One of the benefits of Storybook is the ability to showcase a single component in multiple states. In the case of our component, we can illustrate the handling of various HTTP communication scenarios: the loading state while our component awaits the response, and an error response from the GitHub API. For that, you can override request handlers on a per-story basis.

We are going to use story decorators to enhance an individual story with runtime request handlers — an API to append or rewrite handlers during runtime when story renders.

Mocking a loading state

Asynchronous actions may take time, and HTTP calls are not an exception. To guarantee a superb user experience, our component must be able to handle the loading state, while our Storybook should illustrate that loading state in a reproducible and predictable manner.

Luckily, you are in charge of the mocked responses, including their response time. You wouldn’t want, however, to affect unrelated stories, so mocking a loading state in the global request handlers isn’t the best option. Instead, keep the mocking logic for the loading state right next to the story itself. Here’s how you can do that:

// src/stories/Component.story.js
import { rest } from 'msw'
import { worker } from '../mocks/browser'

// Create a new loading state story.
const LoadingState = () => <GitHubUser username="hamilton.elly" />

// Use Storybook decorators and MSW runtime handlers
// to handle the same HTTP call differently for this particular story.
LoadingState.decorators = [
  (Story) => {
      rest.get('', (req, res, ctx) => {
        // Mock an infinite loading state.
        return res(ctx.delay('infinite'))
    return <Story />

Notice how we are using a worker.use() method to provision a runtime request handler. We still provide the same request method and URL, but a different resolver function that delays the response indefinitely (see the ctx.delay utility). This preserves the response in a pending state, which is exactly what you need to present how your component handles the loading state in the UI.

GitHubUser component on Storybook in Loading State
Storybook page showcasing our “GitHubUser” component in a loading state.

By inspecting the Network tab in your browser’s DevTools, you can see that the GitHub API request never resolves, allowing us to preview that very state in our story. That’s precisely why we need API mocking here — to gain flexibility and control over the API calls that our components make.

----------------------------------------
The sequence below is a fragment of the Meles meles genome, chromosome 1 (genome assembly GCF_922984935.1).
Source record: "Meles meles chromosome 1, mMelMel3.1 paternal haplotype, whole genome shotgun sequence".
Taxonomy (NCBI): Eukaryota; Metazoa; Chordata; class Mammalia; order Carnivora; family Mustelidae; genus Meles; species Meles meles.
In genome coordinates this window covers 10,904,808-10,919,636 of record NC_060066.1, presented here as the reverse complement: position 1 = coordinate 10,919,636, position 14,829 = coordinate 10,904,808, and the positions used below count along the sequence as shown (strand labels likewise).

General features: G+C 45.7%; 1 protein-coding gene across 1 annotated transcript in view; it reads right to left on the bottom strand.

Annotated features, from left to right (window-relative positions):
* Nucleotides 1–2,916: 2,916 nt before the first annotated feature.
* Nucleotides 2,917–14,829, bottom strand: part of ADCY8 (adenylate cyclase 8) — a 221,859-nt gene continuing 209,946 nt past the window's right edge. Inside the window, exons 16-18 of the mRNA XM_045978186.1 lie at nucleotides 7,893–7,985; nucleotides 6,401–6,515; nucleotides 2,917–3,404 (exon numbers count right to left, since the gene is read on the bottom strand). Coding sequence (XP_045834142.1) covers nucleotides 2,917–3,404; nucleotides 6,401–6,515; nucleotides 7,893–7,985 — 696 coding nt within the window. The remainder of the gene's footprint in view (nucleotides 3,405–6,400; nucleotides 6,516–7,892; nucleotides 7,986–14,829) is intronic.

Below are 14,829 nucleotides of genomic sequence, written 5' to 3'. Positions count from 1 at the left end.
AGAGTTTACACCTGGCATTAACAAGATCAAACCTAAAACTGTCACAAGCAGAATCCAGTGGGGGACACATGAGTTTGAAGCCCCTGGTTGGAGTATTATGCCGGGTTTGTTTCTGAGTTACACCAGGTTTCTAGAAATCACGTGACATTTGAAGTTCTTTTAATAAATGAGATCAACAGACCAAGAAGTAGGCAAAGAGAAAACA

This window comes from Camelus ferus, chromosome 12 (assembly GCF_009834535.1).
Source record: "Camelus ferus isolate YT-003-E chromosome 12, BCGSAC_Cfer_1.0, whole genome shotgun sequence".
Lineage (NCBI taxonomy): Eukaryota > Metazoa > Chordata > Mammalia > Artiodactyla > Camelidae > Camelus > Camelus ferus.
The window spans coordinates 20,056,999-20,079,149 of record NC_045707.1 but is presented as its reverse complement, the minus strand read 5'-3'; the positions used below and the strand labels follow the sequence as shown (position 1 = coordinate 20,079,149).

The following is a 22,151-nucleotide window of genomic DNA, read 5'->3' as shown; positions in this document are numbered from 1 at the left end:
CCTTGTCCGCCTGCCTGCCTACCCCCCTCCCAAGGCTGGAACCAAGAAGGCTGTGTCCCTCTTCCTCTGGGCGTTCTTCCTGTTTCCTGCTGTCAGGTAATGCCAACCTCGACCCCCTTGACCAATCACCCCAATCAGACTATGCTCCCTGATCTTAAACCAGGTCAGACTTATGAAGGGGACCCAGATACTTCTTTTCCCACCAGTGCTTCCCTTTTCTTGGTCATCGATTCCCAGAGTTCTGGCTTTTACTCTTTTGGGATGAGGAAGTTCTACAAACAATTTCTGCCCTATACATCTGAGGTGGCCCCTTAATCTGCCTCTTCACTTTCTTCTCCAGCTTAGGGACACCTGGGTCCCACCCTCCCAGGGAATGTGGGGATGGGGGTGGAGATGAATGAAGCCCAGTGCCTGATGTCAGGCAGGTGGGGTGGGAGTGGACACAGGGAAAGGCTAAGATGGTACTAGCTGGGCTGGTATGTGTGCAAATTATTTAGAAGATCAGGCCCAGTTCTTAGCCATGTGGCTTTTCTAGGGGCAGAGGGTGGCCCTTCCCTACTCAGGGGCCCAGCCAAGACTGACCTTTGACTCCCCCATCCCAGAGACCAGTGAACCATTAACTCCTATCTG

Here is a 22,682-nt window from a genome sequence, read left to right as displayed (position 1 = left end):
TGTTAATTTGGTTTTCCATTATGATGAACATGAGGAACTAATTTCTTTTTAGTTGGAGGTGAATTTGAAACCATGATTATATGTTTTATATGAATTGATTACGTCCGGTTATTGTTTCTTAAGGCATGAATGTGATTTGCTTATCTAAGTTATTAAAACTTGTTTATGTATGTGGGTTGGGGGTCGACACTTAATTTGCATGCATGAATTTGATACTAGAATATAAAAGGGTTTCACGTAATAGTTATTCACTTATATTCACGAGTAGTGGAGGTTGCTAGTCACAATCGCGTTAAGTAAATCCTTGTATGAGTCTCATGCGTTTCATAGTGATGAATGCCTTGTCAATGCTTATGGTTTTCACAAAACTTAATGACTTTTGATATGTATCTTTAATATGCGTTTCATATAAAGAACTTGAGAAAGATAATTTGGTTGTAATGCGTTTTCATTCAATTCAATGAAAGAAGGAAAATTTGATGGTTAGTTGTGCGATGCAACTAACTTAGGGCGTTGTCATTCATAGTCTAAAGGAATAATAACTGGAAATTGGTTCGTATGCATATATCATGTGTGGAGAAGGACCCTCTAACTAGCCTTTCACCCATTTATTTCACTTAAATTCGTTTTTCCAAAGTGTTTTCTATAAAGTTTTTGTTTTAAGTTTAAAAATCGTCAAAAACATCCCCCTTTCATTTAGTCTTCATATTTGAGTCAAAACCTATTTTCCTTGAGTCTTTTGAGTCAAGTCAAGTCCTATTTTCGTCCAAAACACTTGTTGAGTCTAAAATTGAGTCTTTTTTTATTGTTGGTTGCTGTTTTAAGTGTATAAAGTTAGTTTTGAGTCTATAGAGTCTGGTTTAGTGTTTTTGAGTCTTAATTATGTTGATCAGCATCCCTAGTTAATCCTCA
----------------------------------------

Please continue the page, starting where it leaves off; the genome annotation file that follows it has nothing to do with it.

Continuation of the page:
MSW comes with a straightforward API and the variety of utilities to emulate response status codes, headers, server cookies, and many other to enable mocking of real-world scenarios like authentication, CORS, or media content streaming.

Mocking error responses

Similar to the loading state, you can create a separate story for the error response and have a runtime request handler that always responds with a specific HTTP server error.

// src/stories/Component.story.js
import { msw } from 'msw'
import { worker } from '../mocks/browser'

const ErrorState = () => <GitHubUser username="hamilton.elly" />
ErrorState.decorators = [
  (Story) => {
      rest.get('', (req, res, ctx) => {
        // Respond with a 500 response status code.
        return res(ctx.status(500))
    return <Story />

Use ctx.status and other context utilities to model the precise HTTP response you need to showcase your component’s behavior.

Saving the changes and navigating to Storybook, we witness a reproducible error state:

GitHubUser Component on Storybook Experiencing an Error
Storybook page showcasing our “GitHubUser” component’s behavior when it receives an error.

Although our story now shows the error handling, clicking on the Retry button still results in a request that always returns a 500 response, just like we’ve specified in the runtime request handler.

It would be great to return the error response only the first request to GitHub API is made. You can do that by using a res.once function instead of res in your runtime handler:

rest.get('', (req, res, ctx) => {
-  return res(ctx.status(500))
+  return res.once(ctx.status(500))


In this tutorial, we have learned about the synergy between Storybook and Mock Service Worker, the benefits of granular control over mocked API responses when it comes to presenting the same component in multiple states, and how to integrate the two technologies together in a seamless manner.

Moreover, because MSW can run in both browser and Node.js, we can reuse the same API mocking logic for testing and development, concluding a fruitful and seamless integration.

You can find the source code of this example on GitHub and learn more about the API mocking in the MSW documentation.

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Artem Zakharchenko Full-stack software engineer, medical doctor, musician.